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Judge Doubles O.J. Simpson's Bail to $250G

Hands cuffed at his waist and a defeated expression on his face, O.J. Simpson listened to a judge blister him Wednesday for "arrogance or ignorance or both" for breaking bail terms in a robbery case.

"I don't know, Mr. Simpson, what the heck you were thinking, or maybe that's the problem — you weren't," Clark County District Judge Jackie Glass lectured as she doubled his bail to $250,000.

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Simpson's attorney, Yale Galanter, told The Associated Press in an e-mail late Wednesday that bond had been posted and that Simpson was expected to be released from jail within hours.

Galanter had earlier said Simpson would post the deed to his home.

The former NFL star had been ordered to have no contact with co-defendants or witnesses after he was freed on bail in September on charges of orchestrating the armed robbery of two sports memorabilia dealers at a hotel room.

Wednesday's brief custody hearing was called because Simpson mentioned co-defendant Clarence "C.J." Stewart while leaving a sputtering, foul-mouthed phone message two months ago for his bail bondsman, Miguel Pereira of You Ring We Spring.

"I just want, want C.J. to know that ... I'm tired of this (expletive)," Simpson said, according to a transcript. "Fed up with (expletives) changing what they told me. All right?"

Though there was no indication Stewart received the message, prosecutor Chris Owens suggested it was threatening. The judge merely said she didn't like the tone.

"I don't know if it's just arrogance. I don't know if it's ignorance," she said. "But you've been locked up at the Clark County Detention Center since Friday because of arrogance or ignorance — or both."

Simpson, wearing a dark jail shirt and pants with orange slippers, grimaced as Glass announced she was doubling his bail. He spoke only when asked if he understood the terms.

"Yes, your honor," the graying football star said evenly.

Simpson, 60, was picked up Friday in Florida by Pereira and taken back to Nevada for violating terms of his release.

Galanter accused Pereira of providing Simpson's bail for the publicity.

"You wanted some notoriety for your company," Galanter said, noting that Pereira had been handing out pens embossed with the name of his company and the words, "O.J.'s way out."

Pereria called Simpson's lawyer "a shark." He also said he gave prosecutors audio recordings of conversations he had with Simpson last Friday while escorting Simpson.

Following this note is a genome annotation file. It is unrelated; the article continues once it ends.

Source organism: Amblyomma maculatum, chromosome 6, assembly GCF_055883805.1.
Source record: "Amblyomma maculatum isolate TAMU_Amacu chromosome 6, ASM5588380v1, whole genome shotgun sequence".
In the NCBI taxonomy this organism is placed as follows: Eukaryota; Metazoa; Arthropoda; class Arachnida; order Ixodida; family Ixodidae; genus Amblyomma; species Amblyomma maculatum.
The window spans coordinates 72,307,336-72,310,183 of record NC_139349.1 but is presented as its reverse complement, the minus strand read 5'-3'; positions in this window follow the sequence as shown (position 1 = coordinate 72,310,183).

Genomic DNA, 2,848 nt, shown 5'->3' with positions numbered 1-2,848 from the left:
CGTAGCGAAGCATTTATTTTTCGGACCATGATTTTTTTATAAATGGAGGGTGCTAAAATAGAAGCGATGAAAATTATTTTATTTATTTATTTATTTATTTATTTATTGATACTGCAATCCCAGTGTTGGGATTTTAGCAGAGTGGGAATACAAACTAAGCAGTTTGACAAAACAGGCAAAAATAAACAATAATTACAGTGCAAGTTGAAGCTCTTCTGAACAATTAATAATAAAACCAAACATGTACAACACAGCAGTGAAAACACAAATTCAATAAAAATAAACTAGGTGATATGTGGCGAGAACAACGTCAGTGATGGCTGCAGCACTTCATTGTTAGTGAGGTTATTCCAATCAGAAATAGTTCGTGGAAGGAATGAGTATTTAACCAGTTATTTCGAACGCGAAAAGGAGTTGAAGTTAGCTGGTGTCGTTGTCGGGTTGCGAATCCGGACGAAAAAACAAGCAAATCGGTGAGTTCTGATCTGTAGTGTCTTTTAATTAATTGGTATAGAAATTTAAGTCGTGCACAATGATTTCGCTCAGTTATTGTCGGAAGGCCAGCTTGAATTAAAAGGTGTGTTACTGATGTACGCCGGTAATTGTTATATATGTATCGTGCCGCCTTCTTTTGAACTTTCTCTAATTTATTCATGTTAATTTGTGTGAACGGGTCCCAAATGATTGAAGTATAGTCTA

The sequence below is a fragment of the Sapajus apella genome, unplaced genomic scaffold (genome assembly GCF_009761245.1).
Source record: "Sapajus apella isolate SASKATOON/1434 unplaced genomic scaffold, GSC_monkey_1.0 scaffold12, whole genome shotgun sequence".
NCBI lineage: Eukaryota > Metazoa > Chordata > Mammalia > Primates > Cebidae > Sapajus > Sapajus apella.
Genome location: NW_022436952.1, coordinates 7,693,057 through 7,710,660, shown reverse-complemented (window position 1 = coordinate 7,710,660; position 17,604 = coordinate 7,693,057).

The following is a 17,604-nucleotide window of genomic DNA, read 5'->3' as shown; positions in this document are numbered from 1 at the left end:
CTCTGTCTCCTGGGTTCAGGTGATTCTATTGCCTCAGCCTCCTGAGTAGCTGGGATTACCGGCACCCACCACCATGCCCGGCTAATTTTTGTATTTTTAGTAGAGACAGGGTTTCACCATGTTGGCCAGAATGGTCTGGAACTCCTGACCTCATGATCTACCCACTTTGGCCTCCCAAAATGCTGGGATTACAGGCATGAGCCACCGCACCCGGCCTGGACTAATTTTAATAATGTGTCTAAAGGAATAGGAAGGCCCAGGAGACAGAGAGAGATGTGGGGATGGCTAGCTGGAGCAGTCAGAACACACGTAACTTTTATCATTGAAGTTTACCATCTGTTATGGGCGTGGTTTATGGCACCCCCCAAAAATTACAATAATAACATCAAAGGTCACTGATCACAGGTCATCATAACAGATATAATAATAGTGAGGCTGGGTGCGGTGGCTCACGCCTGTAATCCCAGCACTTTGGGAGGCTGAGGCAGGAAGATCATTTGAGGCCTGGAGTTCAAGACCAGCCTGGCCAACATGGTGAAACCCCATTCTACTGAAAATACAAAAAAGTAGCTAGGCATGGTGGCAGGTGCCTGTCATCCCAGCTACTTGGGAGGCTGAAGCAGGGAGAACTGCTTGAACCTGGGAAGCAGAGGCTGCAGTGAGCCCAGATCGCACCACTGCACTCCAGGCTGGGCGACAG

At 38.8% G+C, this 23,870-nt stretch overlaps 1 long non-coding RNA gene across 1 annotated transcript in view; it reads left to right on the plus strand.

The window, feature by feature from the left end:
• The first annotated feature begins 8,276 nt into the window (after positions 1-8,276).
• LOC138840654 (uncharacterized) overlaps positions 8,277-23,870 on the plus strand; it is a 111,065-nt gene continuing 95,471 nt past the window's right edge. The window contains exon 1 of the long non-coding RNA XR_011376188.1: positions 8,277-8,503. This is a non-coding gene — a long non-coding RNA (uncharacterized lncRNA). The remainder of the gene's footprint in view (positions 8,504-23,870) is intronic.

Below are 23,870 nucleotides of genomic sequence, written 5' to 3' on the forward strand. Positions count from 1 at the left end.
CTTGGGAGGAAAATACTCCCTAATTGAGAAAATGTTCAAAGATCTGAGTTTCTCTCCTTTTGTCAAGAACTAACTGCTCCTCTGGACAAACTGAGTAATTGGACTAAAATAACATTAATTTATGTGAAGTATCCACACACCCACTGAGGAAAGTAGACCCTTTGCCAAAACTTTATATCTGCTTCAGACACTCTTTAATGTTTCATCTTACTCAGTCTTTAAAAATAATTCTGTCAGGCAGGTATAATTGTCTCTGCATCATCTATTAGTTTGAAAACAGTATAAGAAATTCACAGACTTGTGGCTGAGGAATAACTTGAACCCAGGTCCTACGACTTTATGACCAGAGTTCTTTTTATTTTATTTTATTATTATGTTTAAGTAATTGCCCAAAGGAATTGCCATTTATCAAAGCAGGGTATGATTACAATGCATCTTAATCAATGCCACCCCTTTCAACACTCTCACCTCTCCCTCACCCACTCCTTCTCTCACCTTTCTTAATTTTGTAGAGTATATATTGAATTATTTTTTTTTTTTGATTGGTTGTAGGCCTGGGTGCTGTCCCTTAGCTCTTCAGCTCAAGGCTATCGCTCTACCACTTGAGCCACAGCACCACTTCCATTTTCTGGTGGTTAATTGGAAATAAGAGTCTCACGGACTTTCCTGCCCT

The recordings contain "self admissions to things that were committed," Pereira told The Associated Press late Wednesday. He said he could not provide details "because there's an investigation pending."

A spokesman for Clark County District Attorney David Roger declined to comment.

Galanter denied that Simpson made self-incriminatory statements, and said defense lawyers knew Pereira was recording Simpson.

"I think the tapes will speak for themselves," Galanter said.

Galanter stipulated during the hearing that Simpson made the call, though he insisted to reporters that Simpson wasn't trying to contact the co-defendant. In court, the lawyer didn't contest the issue.

"I think you need to pick and choose your battles carefully," Galanter said. "I needed to ensure my client would go home."

Glass told Simpson to post his bond, go back to Florida and return April 7 for his trial in an episode strange even by Las Vegas standards.

Simpson was accused of leading a group of men to a hotel room where memorabilia dealers were peddling collectibles associated with Simpson, including the suit he wore the day he was acquitted in the murders of his ex-wife, Nicole Brown Simpson, and her friend Ron Goldman. He said he wanted to retrieve family heirlooms and photographs, including one of him with former FBI Director J. Edgar Hoover.

The memorabilia dealers claimed guns were pulled. The man who arranged the meeting made an audio tape of the incident, and one of the dealers contacted a syndicated TV show before calling police. For most of the men in the room, it was not their first brush with law enforcement.

Simpson, Stewart and Charles Ehrlich pleaded not guilty Nov. 28 to kidnapping, armed robbery, assault with a deadly weapon, burglary, coercion and conspiracy charges. An armed robbery conviction carries mandatory prison time. A kidnapping conviction could bring a life sentence with the possibility of parole.

Three other former co-defendants have pleaded guilty to lesser charges and testified against Simpson.

Galanter said he was ordering his client to talk to no one but him and co-counsel Gabriel Grasso.